“Kalua Plantation is the largest on the Islands.” Mikayla reached beneath the counter. With more than a hint of grease on her hands, she pulled out a book, one of mine, Blackie Doyle Returns. “Excellent mystery, Mr. Donovan. So many suspects. Any one of them could’ve killed the beautiful redheaded dame. Can you tell by looking at someone they might be willing to take another life? Blackie Doyle seems to do that.”
I chuckled. “I’m no Blackie Doyle.”
She held out the book. “Would you sign your novel for me?”
“It’d be an honor.” A request to autograph one of my novels always flattered me. Though far more people asked for Laura’s autograph than mine, I didn’t let it bother me. If Laura and I had never met, I’d ask for her autograph too.
I signed on the title page, adding a personal touch by thanking her for the excellent bikes we rented. I handed the book back.
When she set the book on the counter behind her, I glimpsed a narrow bed, no bigger than a cot, through the open door. I didn’t realize she lived in the shop. Above the bed hung a framed picture of an Oriental building of some kind. Japanese? Chinese? Hawaiian? I thought I’d seen the place before, but I drew a blank.
Mikayla caught me looking and closed the door. As they say, once a private detective, always a private detective.
Understandably, the woman was reserved and kept her personal life to herself.
“I didn’t realize you lived here.”
“I could rent a place with more comfort, but I have a wonderful view and the lapping of the gentle waves helps me sleep.”
I gave her a slight bow. “Thanks again.”
Mikayla returned the bow. “Wait, Mr. Donovan. Most tourists with enough money to vacation in Hawaii are not as . . . as pleasant as you and your wife.” She nodded toward the front window where a soft breeze stirred Laura’s hair as she gazed toward Tony and a group of surfers riding the waves. Him again.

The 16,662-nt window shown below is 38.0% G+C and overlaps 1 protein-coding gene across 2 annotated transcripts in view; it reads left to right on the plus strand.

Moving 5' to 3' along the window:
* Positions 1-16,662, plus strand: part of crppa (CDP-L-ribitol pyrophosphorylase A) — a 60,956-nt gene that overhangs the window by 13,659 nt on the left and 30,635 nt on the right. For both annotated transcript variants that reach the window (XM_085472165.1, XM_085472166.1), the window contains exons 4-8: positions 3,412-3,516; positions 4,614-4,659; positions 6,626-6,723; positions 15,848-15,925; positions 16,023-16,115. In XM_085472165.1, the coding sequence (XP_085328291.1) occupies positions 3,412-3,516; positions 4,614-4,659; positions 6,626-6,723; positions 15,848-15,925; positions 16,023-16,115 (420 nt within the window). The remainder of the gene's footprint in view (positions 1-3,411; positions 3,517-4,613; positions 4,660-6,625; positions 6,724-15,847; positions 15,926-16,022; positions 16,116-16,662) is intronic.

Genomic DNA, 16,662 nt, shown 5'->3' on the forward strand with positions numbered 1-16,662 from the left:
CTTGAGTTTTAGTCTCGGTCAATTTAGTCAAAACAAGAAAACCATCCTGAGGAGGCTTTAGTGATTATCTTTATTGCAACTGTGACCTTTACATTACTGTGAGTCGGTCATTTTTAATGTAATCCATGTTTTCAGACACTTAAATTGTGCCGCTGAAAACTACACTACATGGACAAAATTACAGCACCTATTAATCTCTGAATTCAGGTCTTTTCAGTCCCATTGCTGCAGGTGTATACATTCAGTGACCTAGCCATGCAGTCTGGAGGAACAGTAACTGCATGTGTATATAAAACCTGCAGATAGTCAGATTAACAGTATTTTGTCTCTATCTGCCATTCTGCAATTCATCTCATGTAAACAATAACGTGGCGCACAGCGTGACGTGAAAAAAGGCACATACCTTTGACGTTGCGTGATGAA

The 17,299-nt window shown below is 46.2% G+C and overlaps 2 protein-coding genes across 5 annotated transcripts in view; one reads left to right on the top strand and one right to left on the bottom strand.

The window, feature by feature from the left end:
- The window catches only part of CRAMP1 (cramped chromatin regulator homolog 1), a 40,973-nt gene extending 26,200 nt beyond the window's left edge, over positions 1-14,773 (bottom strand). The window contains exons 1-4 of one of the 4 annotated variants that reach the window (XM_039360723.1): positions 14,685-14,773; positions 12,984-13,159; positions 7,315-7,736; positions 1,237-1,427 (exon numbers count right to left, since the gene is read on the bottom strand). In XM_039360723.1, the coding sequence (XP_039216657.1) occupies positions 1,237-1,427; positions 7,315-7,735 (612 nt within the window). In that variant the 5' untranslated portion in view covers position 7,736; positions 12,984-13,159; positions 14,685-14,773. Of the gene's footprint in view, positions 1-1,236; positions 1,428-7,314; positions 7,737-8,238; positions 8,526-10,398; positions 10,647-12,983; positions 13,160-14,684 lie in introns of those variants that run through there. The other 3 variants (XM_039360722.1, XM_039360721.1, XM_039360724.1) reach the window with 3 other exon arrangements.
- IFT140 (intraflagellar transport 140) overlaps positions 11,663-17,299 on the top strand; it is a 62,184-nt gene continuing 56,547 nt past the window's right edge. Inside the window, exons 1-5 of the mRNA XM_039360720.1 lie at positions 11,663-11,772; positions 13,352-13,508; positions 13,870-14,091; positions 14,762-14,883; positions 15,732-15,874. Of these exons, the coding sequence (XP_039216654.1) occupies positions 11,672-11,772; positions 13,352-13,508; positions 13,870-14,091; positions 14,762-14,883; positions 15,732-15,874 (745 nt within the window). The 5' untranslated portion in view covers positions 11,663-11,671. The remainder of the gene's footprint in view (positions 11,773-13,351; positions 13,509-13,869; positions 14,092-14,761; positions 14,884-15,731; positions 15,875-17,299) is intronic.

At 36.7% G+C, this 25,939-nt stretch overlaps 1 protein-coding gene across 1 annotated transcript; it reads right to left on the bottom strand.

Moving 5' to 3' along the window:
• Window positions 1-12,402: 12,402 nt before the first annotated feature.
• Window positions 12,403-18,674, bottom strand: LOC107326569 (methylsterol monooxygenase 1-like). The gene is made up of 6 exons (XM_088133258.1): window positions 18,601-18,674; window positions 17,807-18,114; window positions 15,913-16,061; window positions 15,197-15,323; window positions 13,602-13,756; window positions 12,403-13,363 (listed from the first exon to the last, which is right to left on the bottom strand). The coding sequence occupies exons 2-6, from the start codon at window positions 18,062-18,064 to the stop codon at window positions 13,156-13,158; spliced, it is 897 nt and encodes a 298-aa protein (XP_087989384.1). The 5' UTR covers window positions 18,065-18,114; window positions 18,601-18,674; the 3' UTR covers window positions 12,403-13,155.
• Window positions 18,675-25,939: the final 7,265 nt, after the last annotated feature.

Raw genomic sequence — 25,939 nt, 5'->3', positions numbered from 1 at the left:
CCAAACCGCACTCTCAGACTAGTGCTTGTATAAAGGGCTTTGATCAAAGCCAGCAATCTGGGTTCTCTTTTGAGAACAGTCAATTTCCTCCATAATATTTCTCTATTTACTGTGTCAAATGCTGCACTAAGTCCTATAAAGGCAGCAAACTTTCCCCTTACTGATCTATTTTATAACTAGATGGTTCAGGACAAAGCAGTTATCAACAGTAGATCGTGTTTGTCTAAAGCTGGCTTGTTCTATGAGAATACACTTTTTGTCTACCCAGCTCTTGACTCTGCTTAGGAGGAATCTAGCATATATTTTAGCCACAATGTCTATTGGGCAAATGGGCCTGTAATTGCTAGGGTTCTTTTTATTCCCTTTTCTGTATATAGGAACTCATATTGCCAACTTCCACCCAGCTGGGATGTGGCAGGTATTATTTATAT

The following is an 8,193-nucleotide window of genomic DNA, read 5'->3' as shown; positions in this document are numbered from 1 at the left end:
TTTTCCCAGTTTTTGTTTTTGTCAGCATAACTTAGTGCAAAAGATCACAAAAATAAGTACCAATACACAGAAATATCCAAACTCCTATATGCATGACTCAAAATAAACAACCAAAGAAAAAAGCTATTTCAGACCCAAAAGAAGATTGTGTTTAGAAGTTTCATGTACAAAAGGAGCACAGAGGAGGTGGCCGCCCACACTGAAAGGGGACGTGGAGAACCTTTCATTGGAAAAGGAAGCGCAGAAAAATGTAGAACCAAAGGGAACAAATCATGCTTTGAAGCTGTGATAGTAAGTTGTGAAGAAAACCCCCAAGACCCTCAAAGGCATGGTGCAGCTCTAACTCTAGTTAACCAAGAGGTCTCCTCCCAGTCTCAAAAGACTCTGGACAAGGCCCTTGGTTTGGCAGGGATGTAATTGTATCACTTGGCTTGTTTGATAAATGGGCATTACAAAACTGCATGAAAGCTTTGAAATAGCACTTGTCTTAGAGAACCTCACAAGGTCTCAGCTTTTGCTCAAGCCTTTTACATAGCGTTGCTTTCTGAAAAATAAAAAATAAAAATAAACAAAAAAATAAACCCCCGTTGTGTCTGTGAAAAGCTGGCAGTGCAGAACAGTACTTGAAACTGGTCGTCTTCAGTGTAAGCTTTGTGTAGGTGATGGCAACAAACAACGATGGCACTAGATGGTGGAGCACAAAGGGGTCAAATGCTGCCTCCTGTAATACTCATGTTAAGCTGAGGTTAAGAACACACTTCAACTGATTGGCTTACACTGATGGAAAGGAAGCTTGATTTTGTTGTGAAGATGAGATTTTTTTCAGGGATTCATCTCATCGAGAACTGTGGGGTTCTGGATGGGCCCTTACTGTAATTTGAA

“A woman so beautiful, you should take dancing. Plenty of nightclubs in Honolulu.” She pointed out the window on the other side of the shop where a five-year-old Oldsmobile sat beside a gray pickup. “I also rent automobiles. Ten dollars.”
The car looked like it had seen plenty of miles, but if Mikayla maintained the vehicle as well as her bicycles, the Olds would serve our needs. “Any particular club you’d recommend?”
She shrugged. “Tourists say good things about the Mambo Club. It’s down the road from the hotel. You could walk if you prefer.”
I’d had enough exercise for the day. A drive would be a relaxing change. I’d come to value Mikayla’s recommendations more than those of the hotel’s staff. “Have you been there?”
She laughed. “I possess many skills, Mr. Donovan. Dancing isn’t one of them. And besides”—she held up her nails—“who’d ask me to dance?”
“I would, for one.”
She dismissed me with a laugh.
“I think I’ll take you up on your suggestion and rent the Oldsmobile.”
“After I clean it up a bit, I’ll leave the car parked in front of your hotel.”
“Thank you.” Excited by the prospect of surprising Laura and taking her to a place where she could dress up, I went outside and took her hand. The sun began to set as we strolled down the beach toward our cabana.
Laura moved closer to me, her hip bumping mine, suggesting another night of romance ahead.
As we reached a beachfront bar lit with flickering torches, Laura offered to buy me a drink.
I was still getting used to the availability of booze everywhere, including beaches. “Sure.”
“Let me order something tropical.”
“You mean fruity, without whiskey?”
Laura smiled. “When in Rome . . .”
A minute later, she handed me a red, sweet-smelling concoction in a coconut cup. I took a sip. Though the drink lacked any sense of booze, it was sweet and delightfully Hawaiian. As we made our way toward our cabana, a high-pitched shriek shattered the calm of the beach.